• Madison Brady

Eat Mindfully During the Holidays



For me, eating during the holidays is ANYTHING but mindful. There’s always tons of food, everyone around me is eating, and at least for my family, it seems as if every winter holiday is centered around eating.

Say Christmas for instance. You eat light in the morning in anticipation of “dinner” that starts around lunchtime. Or, if you're like my family, we eat later in the evening but we spend the whole day watching football and snacking on appetizers. And when dinner rolls around…sorry Mom but there is NO MORE room in my stomach for your delicious-looking ham. Sorry, not sorry.

So, what is mindful eating, and what are some strategies for incorporating mindful eating during the holidays?

Mindful Eating Basics


The basics behind mindful eating are pretty straightforward. It’s a technique used to help gain control over how and what you eat, and it is actually based on the Buddhist concept of mindfulness.

Mindfulness is a thought process that helps you recognize your emotions and feelings in the moment, and helps you feel more connected to your body. Mindful eating is similar, and it incorporates the idea of mindfulness to bring attention to your eating habits, your experiences while eating, cravings, and biological cues.

Mindful Eating Principles:

  • Listening to hunger cues (growling stomach, stomach cramps/pains) and satiety cues (the feeling of fullness)

  • Eating only until you’re full

  • Understanding the difference between hunger cues and non-hunger triggers to eating

  • Eating slowly, engaging taste, smells, and textures when eating

  • Being appreciative of your food

Mindfulness and eating mindfully can be very challenging for most individuals, especially in our fast paced world. Distractions are all around us, and often, mealtimes are filled with them – maybe you’re eating while watching TV, or eating while scrolling on your social media. Have you ever finished a whole tub of popcorn at the movie theaters before the movie even starts? It’s so easy to do because we’re often too distracted to notice how much we’re eating.

Without being mindful, we’re not able to listen to our natural hunger cues. For example, if you eat too fast, our natural signal for fullness may not arrive until you’ve already finished that big tub of popcorn. Being more aware of natural hunger/satiety cues can also help you distinguish between true hunger and emotional hunger. Emotional hunger can be caused by specific triggers, and cues you to turn to food even when you aren’t actually hungry. An example would be eating out of boredom, sadness, anger, or feelings of anxiety, among others.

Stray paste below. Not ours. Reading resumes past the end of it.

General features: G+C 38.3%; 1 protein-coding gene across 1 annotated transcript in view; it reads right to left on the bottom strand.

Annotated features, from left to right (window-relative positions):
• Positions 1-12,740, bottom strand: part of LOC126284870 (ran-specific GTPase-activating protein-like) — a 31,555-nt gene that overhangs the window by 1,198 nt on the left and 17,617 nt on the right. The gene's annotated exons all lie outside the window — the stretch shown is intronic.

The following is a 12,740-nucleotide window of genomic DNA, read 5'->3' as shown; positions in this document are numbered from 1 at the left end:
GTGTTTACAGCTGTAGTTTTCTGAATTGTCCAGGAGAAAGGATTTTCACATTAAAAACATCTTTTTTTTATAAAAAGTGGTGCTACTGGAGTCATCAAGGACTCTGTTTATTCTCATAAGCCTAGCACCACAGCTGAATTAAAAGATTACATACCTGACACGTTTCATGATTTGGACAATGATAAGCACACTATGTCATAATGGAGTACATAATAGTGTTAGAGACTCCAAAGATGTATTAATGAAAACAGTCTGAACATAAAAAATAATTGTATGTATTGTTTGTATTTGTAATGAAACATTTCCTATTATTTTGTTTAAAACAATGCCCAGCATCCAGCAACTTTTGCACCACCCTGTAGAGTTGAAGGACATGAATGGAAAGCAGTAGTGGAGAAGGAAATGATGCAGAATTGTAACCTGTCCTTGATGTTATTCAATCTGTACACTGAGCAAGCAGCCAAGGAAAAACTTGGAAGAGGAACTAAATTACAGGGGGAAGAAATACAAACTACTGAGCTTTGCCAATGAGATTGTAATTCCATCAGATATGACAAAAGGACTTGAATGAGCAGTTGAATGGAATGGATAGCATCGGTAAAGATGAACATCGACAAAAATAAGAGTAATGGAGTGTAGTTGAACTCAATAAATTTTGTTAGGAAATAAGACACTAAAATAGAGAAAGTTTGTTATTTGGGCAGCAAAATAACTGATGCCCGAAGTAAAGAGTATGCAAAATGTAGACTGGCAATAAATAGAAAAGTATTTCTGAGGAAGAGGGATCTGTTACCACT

Eating Mindfully During the Holidays


Having a better grasp on what mindful eating is, it’s no surprise that we struggle even more to eat mindfully during the holidays. Holidays can also be a trigger for emotions that may cause us to overeat and puts our emotional hunger into overdrive, like holiday stress, or feeling sad or depressed.

Knowing your emotional hunger cues is an important way to overcome overeating. If you commonly overeat due to anxiety, then you know to tackle another task besides eating when you’re in a high-stress situation. Knowing your emotional hunger cues is the first step in being more aware of how your emotions affect your eating habits.

Here are some general tips to help conquer holiday overeating:

Other Tips:

  • Don’t multitask while you eat. Put your phone away, turn off the TV, and focus on the food you’re eating.

  • Eat off a plate rather than snacking around the appetizer table. Being conscious of how much you’re putting on your plate can help prevent overeating.

  • Keep sugar free peppermints in your pocket as a way to prevent eating too fast. Feel the need for a second helping? Wait until the peppermint dissolves in your mouth before going back for seconds. This can delay time and help your natural satiety cues catch up. Still feeling hungry and need seconds? Go for it!

  • Take a walk with a family member. Going for a walk can do several things. It’s a good excuse to step away from the appetizer table, and it can help naturally decrease stress.

  • Get your family involved in a mindful eating exercise. Have everyone identify one thing about the food their eating -- the soft texture of the turkey, the tangy flavor of the gravy this year, or the strong smell of the Brussel sprouts!

Happy Holidays!

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